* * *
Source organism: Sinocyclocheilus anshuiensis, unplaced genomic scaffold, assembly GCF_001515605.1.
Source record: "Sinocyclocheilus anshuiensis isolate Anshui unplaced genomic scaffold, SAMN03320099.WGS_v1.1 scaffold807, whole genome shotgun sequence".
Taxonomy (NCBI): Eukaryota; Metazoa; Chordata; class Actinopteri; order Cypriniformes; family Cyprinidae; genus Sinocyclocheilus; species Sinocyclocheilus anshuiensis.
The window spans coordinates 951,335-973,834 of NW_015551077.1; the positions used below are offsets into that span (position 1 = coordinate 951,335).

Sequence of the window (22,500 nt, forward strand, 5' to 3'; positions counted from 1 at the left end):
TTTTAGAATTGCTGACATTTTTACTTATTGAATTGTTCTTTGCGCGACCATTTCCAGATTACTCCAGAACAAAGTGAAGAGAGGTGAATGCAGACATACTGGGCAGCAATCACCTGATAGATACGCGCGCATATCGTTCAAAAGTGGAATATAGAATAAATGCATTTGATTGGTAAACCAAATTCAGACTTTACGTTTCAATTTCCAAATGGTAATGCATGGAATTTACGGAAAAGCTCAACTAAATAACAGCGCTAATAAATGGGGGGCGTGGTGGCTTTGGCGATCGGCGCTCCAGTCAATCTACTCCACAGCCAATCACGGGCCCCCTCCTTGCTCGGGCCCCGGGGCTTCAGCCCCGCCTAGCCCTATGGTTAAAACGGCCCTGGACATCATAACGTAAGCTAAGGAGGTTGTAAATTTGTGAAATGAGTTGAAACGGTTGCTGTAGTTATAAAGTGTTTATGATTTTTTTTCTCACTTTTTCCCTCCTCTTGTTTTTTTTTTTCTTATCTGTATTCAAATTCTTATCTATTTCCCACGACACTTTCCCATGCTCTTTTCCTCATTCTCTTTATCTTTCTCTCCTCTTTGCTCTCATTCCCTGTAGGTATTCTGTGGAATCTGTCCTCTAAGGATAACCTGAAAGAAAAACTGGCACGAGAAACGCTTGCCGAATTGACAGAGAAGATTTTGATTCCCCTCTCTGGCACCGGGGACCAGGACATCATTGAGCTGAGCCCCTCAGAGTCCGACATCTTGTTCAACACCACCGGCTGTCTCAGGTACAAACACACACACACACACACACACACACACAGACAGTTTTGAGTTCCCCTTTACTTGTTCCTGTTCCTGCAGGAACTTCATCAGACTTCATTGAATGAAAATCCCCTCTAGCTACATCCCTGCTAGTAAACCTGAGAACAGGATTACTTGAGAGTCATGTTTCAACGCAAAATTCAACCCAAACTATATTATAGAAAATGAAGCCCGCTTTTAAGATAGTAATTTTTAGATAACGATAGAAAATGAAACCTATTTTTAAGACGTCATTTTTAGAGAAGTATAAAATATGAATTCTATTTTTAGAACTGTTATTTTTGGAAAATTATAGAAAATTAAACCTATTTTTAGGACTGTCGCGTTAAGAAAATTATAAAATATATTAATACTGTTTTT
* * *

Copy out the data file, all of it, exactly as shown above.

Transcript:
Source organism: Sinocyclocheilus anshuiensis, unplaced genomic scaffold, assembly GCF_001515605.1.
Source record: "Sinocyclocheilus anshuiensis isolate Anshui unplaced genomic scaffold, SAMN03320099.WGS_v1.1 scaffold807, whole genome shotgun sequence".
Taxonomy (NCBI): Eukaryota; Metazoa; Chordata; class Actinopteri; order Cypriniformes; family Cyprinidae; genus Sinocyclocheilus; species Sinocyclocheilus anshuiensis.
The window spans coordinates 951,335-973,834 of NW_015551077.1; the positions used below are offsets into that span (position 1 = coordinate 951,335).

Sequence of the window (22,500 nt, forward strand, 5' to 3'; positions counted from 1 at the left end):
TTTTAGAATTGCTGACATTTTTACTTATTGAATTGTTCTTTGCGCGACCATTTCCAGATTACTCCAGAACAAAGTGAAGAGAGGTGAATGCAGACATACTGGGCAGCAATCACCTGATAGATACGCGCGCATATCGTTCAAAAGTGGAATATAGAATAAATGCATTTGATTGGTAAACCAAATTCAGACTTTACGTTTCAATTTCCAAATGGTAATGCATGGAATTTACGGAAAAGCTCAACTAAATAACAGCGCTAATAAATGGGGGGCGTGGTGGCTTTGGCGATCGGCGCTCCAGTCAATCTACTCCACAGCCAATCACGGGCCCCCTCCTTGCTCGGGCCCCGGGGCTTCAGCCCCGCCTAGCCCTATGGTTAAAACGGCCCTGGACATCATAACGTAAGCTAAGGAGGTTGTAAATTTGTGAAATGAGTTGAAACGGTTGCTGTAGTTATAAAGTGTTTATGATTTTTTTTCTCACTTTTTCCCTCCTCTTGTTTTTTTTTTTCTTATCTGTATTCAAATTCTTATCTATTTCCCACGACACTTTCCCATGCTCTTTTCCTCATTCTCTTTATCTTTCTCTCCTCTTTGCTCTCATTCCCTGTAGGTATTCTGTGGAATCTGTCCTCTAAGGATAACCTGAAAGAAAAACTGGCACGAGAAACGCTTGCCGAATTGACAGAGAAGATTTTGATTCCCCTCTCTGGCACCGGGGACCAGGACATCATTGAGCTGAGCCCCTCAGAGTCCGACATCTTGTTCAACACCACCGGCTGTCTCAGGTACAAACACACACACACACACACACACACACACAGACAGTTTTGAGTTCCCCTTTACTTGTTCCTGTTCCTGCAGGAACTTCATCAGACTTCATTGAATGAAAATCCCCTCTAGCTACATCCCTGCTAGTAAACCTGAGAACAGGATTACTTGAGAGTCATGTTTCAACGCAAAATTCAACCCAAACTATATTATAGAAAATGAAGCCCGCTTTTAAGATAGTAATTTTTAGATAACGATAGAAAATGAAACCTATTTTTAAGACGTCATTTTTAGAGAAGTATAAAATATGAATTCTATTTTTAGAACTGTTATTTTTGGAAAATTATAGAAAATTAAACCTATTTTTAGGACTGTCGCGTTAAGAAAATTATAAAATATATTAATACTGTTTTT